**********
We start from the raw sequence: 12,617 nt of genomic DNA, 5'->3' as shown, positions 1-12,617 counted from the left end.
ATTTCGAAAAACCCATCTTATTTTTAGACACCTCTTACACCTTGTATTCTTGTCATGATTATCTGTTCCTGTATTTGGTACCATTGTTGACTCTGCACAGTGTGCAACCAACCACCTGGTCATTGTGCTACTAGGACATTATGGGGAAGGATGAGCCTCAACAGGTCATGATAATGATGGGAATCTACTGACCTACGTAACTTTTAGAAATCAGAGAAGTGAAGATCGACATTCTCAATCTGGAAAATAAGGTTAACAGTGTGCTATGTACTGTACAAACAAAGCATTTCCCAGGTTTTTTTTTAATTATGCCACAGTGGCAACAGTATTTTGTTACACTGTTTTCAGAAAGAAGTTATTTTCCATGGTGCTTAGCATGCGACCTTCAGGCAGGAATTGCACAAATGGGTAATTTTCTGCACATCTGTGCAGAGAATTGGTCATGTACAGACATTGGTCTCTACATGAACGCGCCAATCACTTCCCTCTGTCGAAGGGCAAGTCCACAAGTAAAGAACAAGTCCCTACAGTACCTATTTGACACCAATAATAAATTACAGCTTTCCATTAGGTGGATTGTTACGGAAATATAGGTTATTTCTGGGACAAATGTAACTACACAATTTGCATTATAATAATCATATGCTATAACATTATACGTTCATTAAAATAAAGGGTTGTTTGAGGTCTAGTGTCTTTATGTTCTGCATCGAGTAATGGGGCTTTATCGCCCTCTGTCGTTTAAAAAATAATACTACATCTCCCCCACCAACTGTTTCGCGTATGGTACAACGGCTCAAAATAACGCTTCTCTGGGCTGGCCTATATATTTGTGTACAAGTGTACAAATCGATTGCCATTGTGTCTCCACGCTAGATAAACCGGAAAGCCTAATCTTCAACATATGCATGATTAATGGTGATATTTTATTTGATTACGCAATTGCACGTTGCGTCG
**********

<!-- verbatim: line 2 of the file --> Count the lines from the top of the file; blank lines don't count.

ATTTCGAAAAACCCATCTTATTTTTAGACACCTCTTACACCTTGTATTCTTGTCATGATTATCTGTTCCTGTATTTGGTACCATTGTTGACTCTGCACAGTGTGCAACCAACCACCTGGTCATTGTGCTACTAGGACATTATGGGGAAGGATGAGCCTCAACAGGTCATGATAATGATGGGAATCTACTGACCTACGTAACTTTTAGAAATCAGAGAAGTGAAGATCGACATTCTCAATCTGGAAAATAAGGTTAACAGTGTGCTATGTACTGTACAAACAAAGCATTTCCCAGGTTTTTTTTTAATTATGCCACAGTGGCAACAGTATTTTGTTACACTGTTTTCAGAAAGAAGTTATTTTCCATGGTGCTTAGCATGCGACCTTCAGGCAGGAATTGCACAAATGGGTAATTTTCTGCACATCTGTGCAGAGAATTGGTCATGTACAGACATTGGTCTCTACATGAACGCGCCAATCACTTCCCTCTGTCGAAGGGCAAGTCCACAAGTAAAGAACAAGTCCCTACAGTACCTATTTGACACCAATAATAAATTACAGCTTTCCATTAGGTGGATTGTTACGGAAATATAGGTTATTTCTGGGACAAATGTAACTACACAATTTGCATTATAATAATCATATGCTATAACATTATACGTTCATTAAAATAAAGGGTTGTTTGAGGTCTAGTGTCTTTATGTTCTGCATCGAGTAATGGGGCTTTATCGCCCTCTGTCGTTTAAAAAATAATACTACATCTCCCCCACCAACTGTTTCGCGTATGGTACAACGGCTCAAAATAACGCTTCTCTGGGCTGGCCTATATATTTGTGTACAAGTGTACAAATCGATTGCCATTGTGTCTCCACGCTAGATAAACCGGAAAGCCTAATCTTCAACATATGCATGATTAATGGTGATATTTTATTTGATTACGCAATTGCACGTTGCGTCG